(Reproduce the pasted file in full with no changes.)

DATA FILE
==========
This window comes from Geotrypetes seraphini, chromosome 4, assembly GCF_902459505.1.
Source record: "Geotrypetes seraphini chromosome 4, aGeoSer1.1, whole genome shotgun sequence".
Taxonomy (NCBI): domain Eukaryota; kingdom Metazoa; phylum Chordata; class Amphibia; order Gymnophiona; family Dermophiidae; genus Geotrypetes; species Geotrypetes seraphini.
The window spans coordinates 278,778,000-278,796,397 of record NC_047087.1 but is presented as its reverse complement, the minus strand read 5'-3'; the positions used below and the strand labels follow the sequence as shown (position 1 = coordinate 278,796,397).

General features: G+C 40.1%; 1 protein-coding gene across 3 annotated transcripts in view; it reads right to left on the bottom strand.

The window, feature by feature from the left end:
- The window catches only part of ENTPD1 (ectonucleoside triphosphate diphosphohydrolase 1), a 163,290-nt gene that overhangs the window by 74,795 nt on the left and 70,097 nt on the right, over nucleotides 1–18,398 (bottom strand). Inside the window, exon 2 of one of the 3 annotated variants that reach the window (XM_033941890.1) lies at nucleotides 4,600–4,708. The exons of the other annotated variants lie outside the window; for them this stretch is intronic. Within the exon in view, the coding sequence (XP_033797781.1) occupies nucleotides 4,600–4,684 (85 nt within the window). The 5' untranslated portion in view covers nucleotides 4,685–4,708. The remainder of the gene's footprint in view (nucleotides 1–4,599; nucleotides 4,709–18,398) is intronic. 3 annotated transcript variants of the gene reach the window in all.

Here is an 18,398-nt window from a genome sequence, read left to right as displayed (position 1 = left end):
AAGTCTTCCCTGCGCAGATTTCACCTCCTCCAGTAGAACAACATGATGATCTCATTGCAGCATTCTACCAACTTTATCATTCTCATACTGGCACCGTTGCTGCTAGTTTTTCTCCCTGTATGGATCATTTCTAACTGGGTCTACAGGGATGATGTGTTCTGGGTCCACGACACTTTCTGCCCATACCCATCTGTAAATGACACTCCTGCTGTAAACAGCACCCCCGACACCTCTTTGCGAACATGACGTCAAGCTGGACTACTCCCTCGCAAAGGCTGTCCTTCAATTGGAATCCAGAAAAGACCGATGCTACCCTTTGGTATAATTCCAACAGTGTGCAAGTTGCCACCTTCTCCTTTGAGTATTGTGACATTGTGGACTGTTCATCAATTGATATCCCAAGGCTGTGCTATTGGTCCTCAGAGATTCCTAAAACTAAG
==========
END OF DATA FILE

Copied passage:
This window comes from Geotrypetes seraphini, chromosome 4, assembly GCF_902459505.1.
Source record: "Geotrypetes seraphini chromosome 4, aGeoSer1.1, whole genome shotgun sequence".
Taxonomy (NCBI): domain Eukaryota; kingdom Metazoa; phylum Chordata; class Amphibia; order Gymnophiona; family Dermophiidae; genus Geotrypetes; species Geotrypetes seraphini.
The window spans coordinates 278,778,000-278,796,397 of record NC_047087.1 but is presented as its reverse complement, the minus strand read 5'-3'; the positions used below and the strand labels follow the sequence as shown (position 1 = coordinate 278,796,397).

General features: G+C 40.1%; 1 protein-coding gene across 3 annotated transcripts in view; it reads right to left on the bottom strand.

The window, feature by feature from the left end:
- The window catches only part of ENTPD1 (ectonucleoside triphosphate diphosphohydrolase 1), a 163,290-nt gene that overhangs the window by 74,795 nt on the left and 70,097 nt on the right, over nucleotides 1–18,398 (bottom strand). Inside the window, exon 2 of one of the 3 annotated variants that reach the window (XM_033941890.1) lies at nucleotides 4,600–4,708. The exons of the other annotated variants lie outside the window; for them this stretch is intronic. Within the exon in view, the coding sequence (XP_033797781.1) occupies nucleotides 4,600–4,684 (85 nt within the window). The 5' untranslated portion in view covers nucleotides 4,685–4,708. The remainder of the gene's footprint in view (nucleotides 1–4,599; nucleotides 4,709–18,398) is intronic. 3 annotated transcript variants of the gene reach the window in all.

Here is an 18,398-nt window from a genome sequence, read left to right as displayed (position 1 = left end):
AAGTCTTCCCTGCGCAGATTTCACCTCCTCCAGTAGAACAACATGATGATCTCATTGCAGCATTCTACCAACTTTATCATTCTCATACTGGCACCGTTGCTGCTAGTTTTTCTCCCTGTATGGATCATTTCTAACTGGGTCTACAGGGATGATGTGTTCTGGGTCCACGACACTTTCTGCCCATACCCATCTGTAAATGACACTCCTGCTGTAAACAGCACCCCCGACACCTCTTTGCGAACATGACGTCAAGCTGGACTACTCCCTCGCAAAGGCTGTCCTTCAATTGGAATCCAGAAAAGACCGATGCTACCCTTTGGTATAATTCCAACAGTGTGCAAGTTGCCACCTTCTCCTTTGAGTATTGTGACATTGTGGACTGTTCATCAATTGATATCCCAAGGCTGTGCTATTGGTCCTCAGAGATTCCTAAAACTAAG